Title: British Agent
Author: John Whitwell 
Whitwell, John (1966). British Agent. London, Kimber
Date Updated: October 12, 2016
The book is an espionage classic. British Agent tells the story of a bygone age of espionage. This unique memoir vividly describes a time when a hard-pressed British spy service, with only a handful of agents in Europe, sought to keep track of a continent descending into war. With Nazi Germany increasing in strength the stakes were high, yet this was still the low technology age of the amateur agent. Even a radio transmitter was a rare item; while stationed in Riga, Whitwell had to build his own. John Whitwell, the pseudonym of senior British intelligence officer Leslie Nicholson, conducted his secret work in a succession of European capitals without diplomatic cover, and at times with the German Gestapo and Soviet NKVD perilously close. His story is not one of derring-do, or spectacular coups, but of underground work when every scrap of intelligence was hard-won, and when dark fantasy and uncomfortable fact were exceedingly difficult to distinguish. It is hoped that this tale of British secret service work in Prague, Riga and London, first published in 1966 and long out of print, will provide insight and pleasure to a new generation of readers curious about the still-secret history of espionage.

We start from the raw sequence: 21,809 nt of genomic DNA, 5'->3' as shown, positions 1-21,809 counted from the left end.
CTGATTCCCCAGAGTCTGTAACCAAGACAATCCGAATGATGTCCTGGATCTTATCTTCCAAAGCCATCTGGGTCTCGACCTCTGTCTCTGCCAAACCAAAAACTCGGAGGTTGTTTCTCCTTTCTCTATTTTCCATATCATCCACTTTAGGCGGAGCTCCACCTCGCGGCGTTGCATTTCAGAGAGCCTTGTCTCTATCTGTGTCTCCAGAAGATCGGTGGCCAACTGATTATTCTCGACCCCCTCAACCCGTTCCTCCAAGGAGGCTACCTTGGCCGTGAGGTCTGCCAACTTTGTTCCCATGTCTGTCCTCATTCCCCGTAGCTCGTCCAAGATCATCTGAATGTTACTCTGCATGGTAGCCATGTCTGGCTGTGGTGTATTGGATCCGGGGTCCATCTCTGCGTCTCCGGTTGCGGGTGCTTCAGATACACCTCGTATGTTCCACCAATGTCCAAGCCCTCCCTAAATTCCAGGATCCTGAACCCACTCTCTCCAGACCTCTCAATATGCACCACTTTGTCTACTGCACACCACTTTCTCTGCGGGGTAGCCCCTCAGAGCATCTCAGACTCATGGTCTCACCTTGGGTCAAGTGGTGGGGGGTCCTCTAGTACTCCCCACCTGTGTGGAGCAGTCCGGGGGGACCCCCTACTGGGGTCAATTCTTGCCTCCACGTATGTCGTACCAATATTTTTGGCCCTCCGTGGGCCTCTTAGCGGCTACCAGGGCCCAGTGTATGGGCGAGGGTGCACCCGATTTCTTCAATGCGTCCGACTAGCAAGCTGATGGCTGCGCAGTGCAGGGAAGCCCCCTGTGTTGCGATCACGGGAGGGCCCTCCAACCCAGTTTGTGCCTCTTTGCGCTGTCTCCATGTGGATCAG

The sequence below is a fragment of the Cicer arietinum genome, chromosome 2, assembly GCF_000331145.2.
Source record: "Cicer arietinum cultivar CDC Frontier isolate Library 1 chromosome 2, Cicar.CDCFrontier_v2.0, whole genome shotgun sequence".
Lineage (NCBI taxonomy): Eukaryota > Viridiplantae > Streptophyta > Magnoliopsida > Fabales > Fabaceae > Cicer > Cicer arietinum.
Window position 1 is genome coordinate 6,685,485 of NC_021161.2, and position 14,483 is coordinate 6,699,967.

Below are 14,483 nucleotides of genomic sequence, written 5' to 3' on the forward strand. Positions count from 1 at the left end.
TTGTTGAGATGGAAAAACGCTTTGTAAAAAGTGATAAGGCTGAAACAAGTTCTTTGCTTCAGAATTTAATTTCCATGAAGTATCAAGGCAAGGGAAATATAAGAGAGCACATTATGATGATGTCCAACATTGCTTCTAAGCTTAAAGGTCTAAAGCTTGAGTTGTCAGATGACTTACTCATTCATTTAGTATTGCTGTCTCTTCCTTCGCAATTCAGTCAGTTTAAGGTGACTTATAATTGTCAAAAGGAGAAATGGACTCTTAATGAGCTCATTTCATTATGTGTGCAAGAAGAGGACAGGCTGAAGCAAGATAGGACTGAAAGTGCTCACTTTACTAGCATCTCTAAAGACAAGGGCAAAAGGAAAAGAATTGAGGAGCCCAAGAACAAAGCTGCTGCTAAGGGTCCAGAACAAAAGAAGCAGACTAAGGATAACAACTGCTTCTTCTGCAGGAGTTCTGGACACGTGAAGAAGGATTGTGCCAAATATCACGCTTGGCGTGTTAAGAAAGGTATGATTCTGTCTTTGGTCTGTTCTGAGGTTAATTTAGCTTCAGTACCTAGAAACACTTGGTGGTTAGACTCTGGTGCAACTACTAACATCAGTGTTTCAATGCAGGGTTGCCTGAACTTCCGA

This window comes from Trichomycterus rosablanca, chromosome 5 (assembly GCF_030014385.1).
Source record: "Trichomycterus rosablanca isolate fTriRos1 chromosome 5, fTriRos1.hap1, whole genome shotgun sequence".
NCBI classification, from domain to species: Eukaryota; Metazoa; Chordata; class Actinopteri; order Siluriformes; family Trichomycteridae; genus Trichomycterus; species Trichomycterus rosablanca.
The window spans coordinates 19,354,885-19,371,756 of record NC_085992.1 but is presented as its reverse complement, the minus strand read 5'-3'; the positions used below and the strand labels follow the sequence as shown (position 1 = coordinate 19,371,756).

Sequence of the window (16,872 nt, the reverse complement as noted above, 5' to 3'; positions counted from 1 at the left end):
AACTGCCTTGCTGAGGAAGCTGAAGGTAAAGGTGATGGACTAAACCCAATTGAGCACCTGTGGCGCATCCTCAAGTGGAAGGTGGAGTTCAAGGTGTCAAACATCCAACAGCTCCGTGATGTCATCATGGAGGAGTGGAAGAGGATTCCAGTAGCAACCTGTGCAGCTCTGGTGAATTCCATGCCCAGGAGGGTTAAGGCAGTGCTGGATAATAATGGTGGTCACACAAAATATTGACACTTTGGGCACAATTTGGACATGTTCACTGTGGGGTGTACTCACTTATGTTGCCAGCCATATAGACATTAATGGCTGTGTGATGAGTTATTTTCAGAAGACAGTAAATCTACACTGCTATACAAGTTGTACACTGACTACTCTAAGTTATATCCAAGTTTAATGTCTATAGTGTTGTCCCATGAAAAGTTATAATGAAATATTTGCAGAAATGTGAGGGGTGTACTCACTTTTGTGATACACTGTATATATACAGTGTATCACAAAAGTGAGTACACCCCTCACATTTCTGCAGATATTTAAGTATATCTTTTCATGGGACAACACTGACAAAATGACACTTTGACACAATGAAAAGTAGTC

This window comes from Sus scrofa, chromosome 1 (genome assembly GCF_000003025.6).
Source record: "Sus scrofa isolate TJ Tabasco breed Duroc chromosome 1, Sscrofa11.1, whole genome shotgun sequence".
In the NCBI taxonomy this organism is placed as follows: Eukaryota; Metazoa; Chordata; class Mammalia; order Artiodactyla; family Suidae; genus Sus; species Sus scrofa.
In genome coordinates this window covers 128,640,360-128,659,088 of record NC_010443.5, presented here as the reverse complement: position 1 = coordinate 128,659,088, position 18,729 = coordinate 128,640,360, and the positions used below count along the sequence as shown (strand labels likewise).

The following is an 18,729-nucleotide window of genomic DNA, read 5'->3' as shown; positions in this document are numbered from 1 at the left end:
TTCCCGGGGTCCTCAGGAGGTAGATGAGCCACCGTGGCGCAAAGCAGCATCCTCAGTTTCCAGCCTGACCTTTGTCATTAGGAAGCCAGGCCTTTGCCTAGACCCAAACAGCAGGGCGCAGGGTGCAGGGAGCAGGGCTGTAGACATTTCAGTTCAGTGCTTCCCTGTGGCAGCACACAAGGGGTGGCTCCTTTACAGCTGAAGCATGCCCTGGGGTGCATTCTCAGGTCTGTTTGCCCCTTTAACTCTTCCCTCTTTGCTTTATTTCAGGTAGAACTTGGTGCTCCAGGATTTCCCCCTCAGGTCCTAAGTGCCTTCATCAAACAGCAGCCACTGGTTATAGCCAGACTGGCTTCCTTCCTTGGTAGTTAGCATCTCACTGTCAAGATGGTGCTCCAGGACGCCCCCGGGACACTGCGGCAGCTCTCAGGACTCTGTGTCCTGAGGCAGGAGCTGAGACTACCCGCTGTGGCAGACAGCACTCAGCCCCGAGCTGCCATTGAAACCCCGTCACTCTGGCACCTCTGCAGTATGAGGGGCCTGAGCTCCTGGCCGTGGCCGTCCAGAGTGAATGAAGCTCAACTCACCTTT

Reviewed by George C. Constantinides
In The Infernal Grove, Muggeridge describes his introduction into SIS and his first contact, Leslie Nicholson (Whitwell’s true name). Muggeridge says Nicholson was agreeable with a gentle manner, “amiable and helpful”; he thought him more a Bertie Wooster than a spymaster.
Nicholson served in SIS from 1929 through World War II in posts such as Riga and Prague. He was sent temporarily to Spain and Portugal to handle intelligence defectors. Despite these assignments and his handling of Middle East and Balkan matters for SIS during the war, he has relatively little to tell, although the book earned the praise of Haldane in The Hidden War. Others, including Blackstock and Schaf, thought it cynical but allowed that it was one of the few insights available on SIS. Muggeridge introduced it as neither hair-raising nor breathtaking, only true. Sardonic it is, but there are some good lessons on poor practices by intelligence services, including his own, which failed to train him properly. Of added interest are his claims that he managed during the first months of the war to get the complete wireless code used by German agents in the Baltic, that a Gestapo officer who defected in Spain in March 1941 provided information on the German invasion plan for Russia, Barbarossa, and that the Germans deceived the British in Riga for a whole year via a double agent.
Reviewed by Paul W. Blackstock and Frank L. Schaf
The authoritative memoirs of an experienced Secret Intelligence Service field officer who served SIS from 1929 through the Second World War. The author’s superior and chief-of-station in Mozambique, Malcolm Muggeridge, provides the introduction to the book. Although it is cynical, this book provides one of the few insights available into the SIS.
 Constantinides, George C. (1983). Intelligence and Espionage: An Analytical Bibliography. Boulder, CO: Westview Press, pp. 486-487
 Blackstock, Paul W. (1978) and Frank L. Schaf, Jr. Intelligence, Espionage, Counterespionage, And Covert Operations: A Guide to Information Sources. Detroit: Gale Research Co., p. 156